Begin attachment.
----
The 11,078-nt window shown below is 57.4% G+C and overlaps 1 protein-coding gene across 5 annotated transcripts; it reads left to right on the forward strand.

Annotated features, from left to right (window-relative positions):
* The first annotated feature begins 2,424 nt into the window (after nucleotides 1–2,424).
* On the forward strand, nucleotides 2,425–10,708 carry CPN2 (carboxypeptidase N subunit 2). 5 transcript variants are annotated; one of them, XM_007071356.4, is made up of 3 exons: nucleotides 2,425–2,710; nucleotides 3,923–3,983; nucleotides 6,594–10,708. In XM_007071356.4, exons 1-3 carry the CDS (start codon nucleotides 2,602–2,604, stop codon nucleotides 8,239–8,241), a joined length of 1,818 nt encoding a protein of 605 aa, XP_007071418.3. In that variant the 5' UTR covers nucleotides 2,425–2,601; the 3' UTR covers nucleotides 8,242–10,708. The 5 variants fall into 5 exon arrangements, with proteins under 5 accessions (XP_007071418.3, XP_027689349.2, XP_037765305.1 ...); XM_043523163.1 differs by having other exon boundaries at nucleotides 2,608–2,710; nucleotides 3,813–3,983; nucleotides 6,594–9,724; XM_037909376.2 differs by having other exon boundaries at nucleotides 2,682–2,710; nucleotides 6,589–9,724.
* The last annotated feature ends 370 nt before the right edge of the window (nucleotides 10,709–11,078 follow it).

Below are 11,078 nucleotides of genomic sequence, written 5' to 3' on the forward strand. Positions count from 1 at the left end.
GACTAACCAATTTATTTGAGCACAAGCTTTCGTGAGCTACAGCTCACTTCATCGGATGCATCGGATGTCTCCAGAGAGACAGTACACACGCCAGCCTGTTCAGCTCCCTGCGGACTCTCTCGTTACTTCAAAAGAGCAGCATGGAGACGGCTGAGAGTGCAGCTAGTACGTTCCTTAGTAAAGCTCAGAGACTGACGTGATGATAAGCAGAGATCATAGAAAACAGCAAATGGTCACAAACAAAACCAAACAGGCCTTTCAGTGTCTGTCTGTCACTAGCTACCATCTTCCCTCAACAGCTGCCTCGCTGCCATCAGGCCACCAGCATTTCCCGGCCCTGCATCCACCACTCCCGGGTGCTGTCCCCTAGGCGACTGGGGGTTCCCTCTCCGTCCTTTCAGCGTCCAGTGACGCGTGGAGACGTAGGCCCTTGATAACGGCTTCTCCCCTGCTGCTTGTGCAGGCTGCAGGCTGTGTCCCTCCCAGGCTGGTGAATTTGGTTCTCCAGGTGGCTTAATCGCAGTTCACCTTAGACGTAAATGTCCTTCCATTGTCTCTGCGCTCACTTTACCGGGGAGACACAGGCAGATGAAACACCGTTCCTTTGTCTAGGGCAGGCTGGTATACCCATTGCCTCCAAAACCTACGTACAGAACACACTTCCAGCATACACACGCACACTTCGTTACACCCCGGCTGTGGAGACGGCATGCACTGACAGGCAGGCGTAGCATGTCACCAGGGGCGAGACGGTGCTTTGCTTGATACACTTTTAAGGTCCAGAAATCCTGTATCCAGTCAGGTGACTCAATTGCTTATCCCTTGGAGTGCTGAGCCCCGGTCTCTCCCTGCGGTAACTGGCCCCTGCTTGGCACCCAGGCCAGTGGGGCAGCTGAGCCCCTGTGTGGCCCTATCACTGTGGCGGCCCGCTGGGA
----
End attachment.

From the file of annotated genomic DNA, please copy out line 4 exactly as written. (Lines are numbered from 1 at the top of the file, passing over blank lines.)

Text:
* On the forward strand, nucleotides 2,425–10,708 carry CPN2 (carboxypeptidase N subunit 2). 5 transcript variants are annotated; one of them, XM_007071356.4, is made up of 3 exons: nucleotides 2,425–2,710; nucleotides 3,923–3,983; nucleotides 6,594–10,708. In XM_007071356.4, exons 1-3 carry the CDS (start codon nucleotides 2,602–2,604, stop codon nucleotides 8,239–8,241), a joined length of 1,818 nt encoding a protein of 605 aa, XP_007071418.3. In that variant the 5' UTR covers nucleotides 2,425–2,601; the 3' UTR covers nucleotides 8,242–10,708. The 5 variants fall into 5 exon arrangements, with proteins under 5 accessions (XP_007071418.3, XP_027689349.2, XP_037765305.1 ...); XM_043523163.1 differs by having other exon boundaries at nucleotides 2,608–2,710; nucleotides 3,813–3,983; nucleotides 6,594–9,724; XM_037909376.2 differs by having other exon boundaries at nucleotides 2,682–2,710; nucleotides 6,589–9,724.